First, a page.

Background: Over the past three decades, the prevalence of allergic diseases has markedly increased in developed countries. There has been a paucity of data on food allergy (FA) in developing countries such as China. We aimed to estimate the prevalence and the clinical features of FA in Chinese infants attending a routine well-baby clinic in Chongqing, China.
Methods: From January 1st to February 28th, 2009, consecutive infants and young children aged 0-12 months attending routine well-baby checks at the Department of Primary Child Care, Children's Hospital of Chongqing Medical University, were invited to participate in the study. Parents completed questionnaires, and children were skin prick tested (SPT) to a panel of 10 foods (egg white, egg yolk, cow's milk, soybean, peanut, wheat, fish, shrimp, orange, and carrot) together of histamine and saline controls. Subjects with either a positive SPT or a positive medical history were invited to undergo an oral food challenge.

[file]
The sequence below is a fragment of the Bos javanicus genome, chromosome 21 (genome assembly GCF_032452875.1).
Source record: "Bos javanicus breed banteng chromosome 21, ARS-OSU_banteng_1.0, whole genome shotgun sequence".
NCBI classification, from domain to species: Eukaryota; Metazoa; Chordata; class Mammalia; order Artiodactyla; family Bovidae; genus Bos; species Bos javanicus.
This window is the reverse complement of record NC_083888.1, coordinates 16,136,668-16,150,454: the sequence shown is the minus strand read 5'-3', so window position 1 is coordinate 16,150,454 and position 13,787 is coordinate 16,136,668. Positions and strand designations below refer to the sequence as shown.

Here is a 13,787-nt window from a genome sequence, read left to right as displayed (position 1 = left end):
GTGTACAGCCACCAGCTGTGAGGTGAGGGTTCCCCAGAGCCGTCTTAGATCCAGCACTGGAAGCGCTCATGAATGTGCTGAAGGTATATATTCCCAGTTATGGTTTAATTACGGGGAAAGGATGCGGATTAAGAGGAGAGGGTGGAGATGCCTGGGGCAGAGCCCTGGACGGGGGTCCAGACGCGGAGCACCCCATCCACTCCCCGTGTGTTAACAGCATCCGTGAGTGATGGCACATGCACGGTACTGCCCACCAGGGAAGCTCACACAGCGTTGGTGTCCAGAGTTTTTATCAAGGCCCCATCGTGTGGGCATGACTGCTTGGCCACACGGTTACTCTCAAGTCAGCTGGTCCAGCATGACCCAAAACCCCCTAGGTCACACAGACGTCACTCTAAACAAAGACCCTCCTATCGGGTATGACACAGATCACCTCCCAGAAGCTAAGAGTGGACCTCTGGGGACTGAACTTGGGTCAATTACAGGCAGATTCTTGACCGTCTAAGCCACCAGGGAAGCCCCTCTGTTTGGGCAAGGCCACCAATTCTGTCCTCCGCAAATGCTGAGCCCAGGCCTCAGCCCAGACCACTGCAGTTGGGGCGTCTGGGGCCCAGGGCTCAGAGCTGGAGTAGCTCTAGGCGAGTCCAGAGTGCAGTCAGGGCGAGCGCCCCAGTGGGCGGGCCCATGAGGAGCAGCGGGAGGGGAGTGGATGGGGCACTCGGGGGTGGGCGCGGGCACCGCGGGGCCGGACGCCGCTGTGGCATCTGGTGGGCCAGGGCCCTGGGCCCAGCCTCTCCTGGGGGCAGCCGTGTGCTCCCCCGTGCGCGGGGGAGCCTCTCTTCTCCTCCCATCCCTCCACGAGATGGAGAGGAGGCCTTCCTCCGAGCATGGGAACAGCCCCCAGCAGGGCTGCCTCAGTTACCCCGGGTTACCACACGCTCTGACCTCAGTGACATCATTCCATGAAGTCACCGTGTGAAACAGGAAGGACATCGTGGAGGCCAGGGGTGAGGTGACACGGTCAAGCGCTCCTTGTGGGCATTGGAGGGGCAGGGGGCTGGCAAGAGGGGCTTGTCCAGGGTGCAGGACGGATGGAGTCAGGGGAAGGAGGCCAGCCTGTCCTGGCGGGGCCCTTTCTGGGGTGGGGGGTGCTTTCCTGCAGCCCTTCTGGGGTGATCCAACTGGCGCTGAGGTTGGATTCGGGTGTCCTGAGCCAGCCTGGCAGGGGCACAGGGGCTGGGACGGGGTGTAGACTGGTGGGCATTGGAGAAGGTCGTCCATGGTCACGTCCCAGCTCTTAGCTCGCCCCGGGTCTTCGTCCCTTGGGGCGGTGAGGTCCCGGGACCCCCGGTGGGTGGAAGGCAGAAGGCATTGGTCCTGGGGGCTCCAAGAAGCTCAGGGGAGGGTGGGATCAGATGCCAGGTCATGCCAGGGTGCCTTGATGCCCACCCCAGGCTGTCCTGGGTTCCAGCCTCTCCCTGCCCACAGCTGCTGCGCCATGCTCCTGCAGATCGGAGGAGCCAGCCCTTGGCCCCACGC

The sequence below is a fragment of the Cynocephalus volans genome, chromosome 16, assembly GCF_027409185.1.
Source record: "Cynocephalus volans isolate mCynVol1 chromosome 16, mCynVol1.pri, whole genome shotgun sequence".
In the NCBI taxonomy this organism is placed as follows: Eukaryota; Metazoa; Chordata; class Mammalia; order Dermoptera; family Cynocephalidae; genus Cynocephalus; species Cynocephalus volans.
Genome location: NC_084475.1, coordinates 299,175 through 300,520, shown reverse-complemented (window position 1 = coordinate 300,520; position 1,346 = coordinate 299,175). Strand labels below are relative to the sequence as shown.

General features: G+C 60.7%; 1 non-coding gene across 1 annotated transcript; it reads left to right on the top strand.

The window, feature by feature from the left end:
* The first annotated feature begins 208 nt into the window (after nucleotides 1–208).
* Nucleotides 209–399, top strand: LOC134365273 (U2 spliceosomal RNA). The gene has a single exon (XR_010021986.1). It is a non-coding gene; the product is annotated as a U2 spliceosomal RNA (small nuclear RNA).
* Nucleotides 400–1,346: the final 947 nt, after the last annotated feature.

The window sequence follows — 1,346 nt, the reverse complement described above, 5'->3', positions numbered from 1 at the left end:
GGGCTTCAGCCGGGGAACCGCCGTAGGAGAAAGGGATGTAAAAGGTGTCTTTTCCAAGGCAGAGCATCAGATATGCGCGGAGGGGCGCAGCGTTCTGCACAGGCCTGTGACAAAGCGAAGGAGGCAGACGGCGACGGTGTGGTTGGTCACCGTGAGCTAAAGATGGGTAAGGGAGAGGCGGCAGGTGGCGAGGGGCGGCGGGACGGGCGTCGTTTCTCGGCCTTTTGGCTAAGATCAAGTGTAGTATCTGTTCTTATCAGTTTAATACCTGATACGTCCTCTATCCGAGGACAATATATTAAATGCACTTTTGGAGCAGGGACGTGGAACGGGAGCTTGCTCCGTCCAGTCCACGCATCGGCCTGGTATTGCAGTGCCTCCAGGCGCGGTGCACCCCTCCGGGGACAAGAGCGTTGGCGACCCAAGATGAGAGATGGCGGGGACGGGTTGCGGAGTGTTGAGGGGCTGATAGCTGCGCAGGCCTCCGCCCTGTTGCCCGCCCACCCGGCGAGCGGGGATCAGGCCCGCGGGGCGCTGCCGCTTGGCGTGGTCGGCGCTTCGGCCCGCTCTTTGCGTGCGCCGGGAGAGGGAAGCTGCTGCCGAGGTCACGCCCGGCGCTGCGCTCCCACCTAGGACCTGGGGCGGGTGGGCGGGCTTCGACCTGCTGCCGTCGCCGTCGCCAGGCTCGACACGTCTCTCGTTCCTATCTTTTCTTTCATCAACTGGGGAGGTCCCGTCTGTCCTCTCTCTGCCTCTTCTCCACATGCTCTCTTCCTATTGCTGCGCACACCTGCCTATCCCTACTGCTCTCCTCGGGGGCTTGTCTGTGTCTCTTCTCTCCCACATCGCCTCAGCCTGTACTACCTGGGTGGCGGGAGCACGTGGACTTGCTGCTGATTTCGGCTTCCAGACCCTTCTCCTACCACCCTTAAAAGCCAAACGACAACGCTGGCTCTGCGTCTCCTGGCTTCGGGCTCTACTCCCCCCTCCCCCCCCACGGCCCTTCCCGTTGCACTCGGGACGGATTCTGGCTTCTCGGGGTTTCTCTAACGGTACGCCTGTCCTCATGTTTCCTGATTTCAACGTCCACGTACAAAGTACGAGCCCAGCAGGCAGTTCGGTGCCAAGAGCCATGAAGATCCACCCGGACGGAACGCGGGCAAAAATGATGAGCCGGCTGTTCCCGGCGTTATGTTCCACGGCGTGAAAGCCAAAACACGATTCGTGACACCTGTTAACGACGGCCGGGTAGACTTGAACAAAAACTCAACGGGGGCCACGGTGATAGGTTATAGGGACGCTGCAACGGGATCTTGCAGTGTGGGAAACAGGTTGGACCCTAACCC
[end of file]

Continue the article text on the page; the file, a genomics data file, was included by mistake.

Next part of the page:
Results: Of 497 children who consented to participate, 477 (96%) participated fully in the study. Of these, 56 subjects had a positive SPT (11.3%), with 45 positive to egg, 13 to cow's milk, 2 to peanut, 1 to fish, shrimp, and orange respectively. Eighty subjects (16.1%, 80/497) participated in food challenges.
Conclusion: The overall prevalence of challenge-proven FA in 0- to 1-yr-old children in Chongqing, China, was 3.8% (18/477, 95% CI, 2.5-5.9%) with 2.5% (12/477) egg allergic and 1.3% (6/477) cow's milk allergic.
© 2011 John Wiley & Sons A/S.